In what may be a hint of troubles ahead for China as it seeks to become a global economic juggernaut, India has rejected a proposal from BYD and Megha Engineering and Infrastructures to invest $1 billion to build an electric vehicle and battery factory in that country. The story was first reported by the Economic Times of India (paywall) on Saturday, July 22, 2023.
According to the South China Morning Post and Bloomberg, one official of the Indian government is quoted a saying, “Security concerns with respect to Chinese investments in India were flagged during the deliberations.”
India and China are not on the best of terms politically. Last year, Elon Musk proposed to sell Tesla automobiles manufactured in Shanghai in India. But that deal was contingent on India reducing its import duties on cars, which can be as high as 100%. India spurned Musk’s request, saying, in effect, if you want to sell electric cars in India, build them in India. Last week, Tesla put forth a proposal to do exactly that. After a personal meeting with prime minister Modi, Musk said his company would build a factory in India “as soon as humanly possible.”
Meanwhile, BYD said it expected to capture 40% of India’s electric vehicle market by 2030. That ambition is not quite as extraordinary as it might seem. Last year, only 1% of all new cars sold in India were electric.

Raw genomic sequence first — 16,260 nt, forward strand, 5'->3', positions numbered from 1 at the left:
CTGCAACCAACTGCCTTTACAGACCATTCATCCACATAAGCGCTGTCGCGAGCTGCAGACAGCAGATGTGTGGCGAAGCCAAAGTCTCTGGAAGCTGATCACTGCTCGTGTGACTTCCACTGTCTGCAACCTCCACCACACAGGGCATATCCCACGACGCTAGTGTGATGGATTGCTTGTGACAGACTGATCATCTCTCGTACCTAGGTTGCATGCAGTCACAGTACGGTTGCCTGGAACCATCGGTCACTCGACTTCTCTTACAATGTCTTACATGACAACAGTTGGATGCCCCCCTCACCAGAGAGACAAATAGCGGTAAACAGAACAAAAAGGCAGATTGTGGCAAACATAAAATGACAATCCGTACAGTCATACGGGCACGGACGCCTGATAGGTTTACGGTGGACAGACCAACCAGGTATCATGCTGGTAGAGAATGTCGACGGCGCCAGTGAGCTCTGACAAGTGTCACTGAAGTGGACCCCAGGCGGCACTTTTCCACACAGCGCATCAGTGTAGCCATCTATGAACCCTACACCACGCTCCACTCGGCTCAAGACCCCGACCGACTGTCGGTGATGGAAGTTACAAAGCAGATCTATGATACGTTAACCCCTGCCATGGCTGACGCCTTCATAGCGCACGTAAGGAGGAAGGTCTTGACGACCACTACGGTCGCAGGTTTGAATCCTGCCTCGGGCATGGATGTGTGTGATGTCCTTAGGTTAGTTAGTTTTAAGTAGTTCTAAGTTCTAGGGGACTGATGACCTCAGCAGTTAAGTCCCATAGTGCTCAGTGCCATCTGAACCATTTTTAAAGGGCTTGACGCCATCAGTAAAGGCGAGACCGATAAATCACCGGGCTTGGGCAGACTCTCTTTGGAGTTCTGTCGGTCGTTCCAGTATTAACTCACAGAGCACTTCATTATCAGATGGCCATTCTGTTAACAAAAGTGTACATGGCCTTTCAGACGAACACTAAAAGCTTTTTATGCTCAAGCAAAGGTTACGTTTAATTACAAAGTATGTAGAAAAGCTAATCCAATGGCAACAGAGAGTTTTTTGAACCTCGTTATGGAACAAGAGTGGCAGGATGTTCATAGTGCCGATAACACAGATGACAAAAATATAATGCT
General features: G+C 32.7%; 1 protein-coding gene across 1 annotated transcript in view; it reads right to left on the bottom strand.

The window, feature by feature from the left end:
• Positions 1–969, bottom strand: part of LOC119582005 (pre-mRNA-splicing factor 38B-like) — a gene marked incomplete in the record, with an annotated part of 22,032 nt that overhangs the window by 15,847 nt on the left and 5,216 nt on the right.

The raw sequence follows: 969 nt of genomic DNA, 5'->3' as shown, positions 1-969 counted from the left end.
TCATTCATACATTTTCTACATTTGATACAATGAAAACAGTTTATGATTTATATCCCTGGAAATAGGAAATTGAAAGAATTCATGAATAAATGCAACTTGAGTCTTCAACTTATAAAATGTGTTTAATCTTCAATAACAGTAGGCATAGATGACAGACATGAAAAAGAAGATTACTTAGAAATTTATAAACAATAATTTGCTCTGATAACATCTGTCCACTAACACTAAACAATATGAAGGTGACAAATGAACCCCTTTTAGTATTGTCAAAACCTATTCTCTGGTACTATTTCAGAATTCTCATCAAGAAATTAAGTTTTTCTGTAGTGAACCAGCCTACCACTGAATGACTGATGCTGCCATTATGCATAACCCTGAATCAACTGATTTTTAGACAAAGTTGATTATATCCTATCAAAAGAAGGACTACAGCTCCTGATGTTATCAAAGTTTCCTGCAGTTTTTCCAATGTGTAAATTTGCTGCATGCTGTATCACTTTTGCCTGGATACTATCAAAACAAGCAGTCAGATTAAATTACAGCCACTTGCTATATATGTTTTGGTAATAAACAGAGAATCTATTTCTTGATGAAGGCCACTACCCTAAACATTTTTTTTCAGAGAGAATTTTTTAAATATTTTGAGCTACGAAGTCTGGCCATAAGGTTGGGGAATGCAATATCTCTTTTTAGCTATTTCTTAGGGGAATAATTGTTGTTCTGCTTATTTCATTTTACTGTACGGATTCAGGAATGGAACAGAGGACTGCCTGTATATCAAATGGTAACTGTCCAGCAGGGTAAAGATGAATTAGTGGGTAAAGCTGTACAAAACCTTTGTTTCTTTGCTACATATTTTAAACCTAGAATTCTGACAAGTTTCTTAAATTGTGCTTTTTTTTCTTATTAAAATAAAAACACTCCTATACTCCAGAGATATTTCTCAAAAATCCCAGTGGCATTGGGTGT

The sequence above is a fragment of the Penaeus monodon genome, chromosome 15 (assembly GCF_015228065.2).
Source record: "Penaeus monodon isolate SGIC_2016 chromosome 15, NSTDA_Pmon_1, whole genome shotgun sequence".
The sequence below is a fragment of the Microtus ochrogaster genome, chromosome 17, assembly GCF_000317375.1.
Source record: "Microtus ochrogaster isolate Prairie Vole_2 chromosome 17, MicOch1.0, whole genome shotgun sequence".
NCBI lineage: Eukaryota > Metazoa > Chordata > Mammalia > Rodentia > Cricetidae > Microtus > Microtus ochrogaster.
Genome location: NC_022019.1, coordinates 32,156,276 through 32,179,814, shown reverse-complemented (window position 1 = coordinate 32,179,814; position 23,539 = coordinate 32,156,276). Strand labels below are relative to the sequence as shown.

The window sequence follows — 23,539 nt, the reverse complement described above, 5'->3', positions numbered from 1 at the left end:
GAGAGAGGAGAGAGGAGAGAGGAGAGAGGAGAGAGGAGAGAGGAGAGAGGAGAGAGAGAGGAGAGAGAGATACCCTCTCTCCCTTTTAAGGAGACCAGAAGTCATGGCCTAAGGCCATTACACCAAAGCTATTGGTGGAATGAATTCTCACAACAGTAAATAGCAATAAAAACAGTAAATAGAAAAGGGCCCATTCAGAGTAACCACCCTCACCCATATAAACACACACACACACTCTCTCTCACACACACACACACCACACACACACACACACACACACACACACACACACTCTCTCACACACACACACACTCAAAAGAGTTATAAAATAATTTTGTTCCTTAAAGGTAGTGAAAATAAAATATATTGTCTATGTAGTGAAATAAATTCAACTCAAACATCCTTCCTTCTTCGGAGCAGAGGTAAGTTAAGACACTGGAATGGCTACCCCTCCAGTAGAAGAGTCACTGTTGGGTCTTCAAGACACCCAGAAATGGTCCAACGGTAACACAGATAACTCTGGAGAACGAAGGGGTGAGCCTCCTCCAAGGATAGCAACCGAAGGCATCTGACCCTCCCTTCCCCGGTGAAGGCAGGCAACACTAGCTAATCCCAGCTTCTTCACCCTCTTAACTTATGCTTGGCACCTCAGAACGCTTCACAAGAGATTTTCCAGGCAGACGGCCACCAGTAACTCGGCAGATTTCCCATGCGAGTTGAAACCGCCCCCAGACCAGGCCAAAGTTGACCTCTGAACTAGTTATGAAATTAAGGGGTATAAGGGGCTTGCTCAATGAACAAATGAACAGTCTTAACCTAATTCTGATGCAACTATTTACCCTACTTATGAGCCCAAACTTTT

The investment proposal from BYD comes at a time when India is increasing scrutiny of Chinese firms, SCMP said. Great Wall Motor also planned to invest $1 billion to build electric cars in India at an abandoned General Motors factory. The government of India nixed that proposal. It is also investigating alleged financial irregularities by MG Motor India, a unit of Chinese carmaker SAIC Motor, which is currently doing business in India.
India’s Department of Commerce and Department for Promotion of Industry and Internal Trade (DPIIT) had sought opinions from other departments on the BYD proposed venture, the report said. India’s switch to electric vehicles is lagging behind other countries such as China and the US due to high upfront costs and a lack of charging infrastructure, SCMP said.
For BYD, this may be all about business and making cars, but India and China have a long and complicated history of military conflict along the more than 2000-mile-long border that divides them. China is aggressively flexing its military muscles and building artificial islands in the South China Sea, which it has turned into heavily fortified military bases.
Earlier this year, it flew a sophisticated surveillance balloon across the northern tier of US states, and it is widely believed it maintains tight security over its Chinese citizens working in other countries, including the US and Canada. Not everyone is convinced that Chinese companies looking to invest in other countries are simply business ventures. The general belief is that they are also intelligence-gathering agents for the Chinese government. Whether that is true or not, the notion creates some headwinds for Chinese entrepreneurs looking to expand into global markets.
One country that is welcoming investment by BYD is Brazil, which is only too glad to see foreign companies inject new capital into its economy. We hasten to point out that the US maintains a military presence in 85 foreign countries and has a history of using its military to guarantee access to oil. Sometimes, business is about more than just business.
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